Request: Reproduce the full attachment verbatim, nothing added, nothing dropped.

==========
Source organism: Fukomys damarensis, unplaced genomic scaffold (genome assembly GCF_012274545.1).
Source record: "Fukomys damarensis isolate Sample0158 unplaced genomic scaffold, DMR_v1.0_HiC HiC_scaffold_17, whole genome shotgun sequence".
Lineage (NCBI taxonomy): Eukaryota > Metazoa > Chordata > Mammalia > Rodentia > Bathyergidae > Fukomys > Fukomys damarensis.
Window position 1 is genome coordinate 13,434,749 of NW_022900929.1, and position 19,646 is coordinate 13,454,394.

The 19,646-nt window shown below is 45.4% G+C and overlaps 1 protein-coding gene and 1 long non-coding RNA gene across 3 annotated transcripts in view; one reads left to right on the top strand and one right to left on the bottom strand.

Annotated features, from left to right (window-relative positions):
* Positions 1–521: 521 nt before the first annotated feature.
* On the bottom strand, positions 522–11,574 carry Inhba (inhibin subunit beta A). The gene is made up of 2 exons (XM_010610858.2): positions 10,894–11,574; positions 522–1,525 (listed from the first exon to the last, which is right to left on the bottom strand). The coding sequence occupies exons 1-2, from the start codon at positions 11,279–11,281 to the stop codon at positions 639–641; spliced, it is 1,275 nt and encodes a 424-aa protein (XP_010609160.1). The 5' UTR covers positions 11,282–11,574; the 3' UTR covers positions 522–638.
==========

Source organism: Fukomys damarensis, unplaced genomic scaffold (genome assembly GCF_012274545.1).
Source record: "Fukomys damarensis isolate Sample0158 unplaced genomic scaffold, DMR_v1.0_HiC HiC_scaffold_17, whole genome shotgun sequence".
Lineage (NCBI taxonomy): Eukaryota > Metazoa > Chordata > Mammalia > Rodentia > Bathyergidae > Fukomys > Fukomys damarensis.
Window position 1 is genome coordinate 13,434,749 of NW_022900929.1, and position 19,646 is coordinate 13,454,394.

The 19,646-nt window shown below is 45.4% G+C and overlaps 1 protein-coding gene and 1 long non-coding RNA gene across 3 annotated transcripts in view; one reads left to right on the top strand and one right to left on the bottom strand.

Annotated features, from left to right (window-relative positions):
* Positions 1–521: 521 nt before the first annotated feature.
* On the bottom strand, positions 522–11,574 carry Inhba (inhibin subunit beta A). The gene is made up of 2 exons (XM_010610858.2): positions 10,894–11,574; positions 522–1,525 (listed from the first exon to the last, which is right to left on the bottom strand). The coding sequence occupies exons 1-2, from the start codon at positions 11,279–11,281 to the stop codon at positions 639–641; spliced, it is 1,275 nt and encodes a 424-aa protein (XP_010609160.1). The 5' UTR covers positions 11,282–11,574; the 3' UTR covers positions 522–638.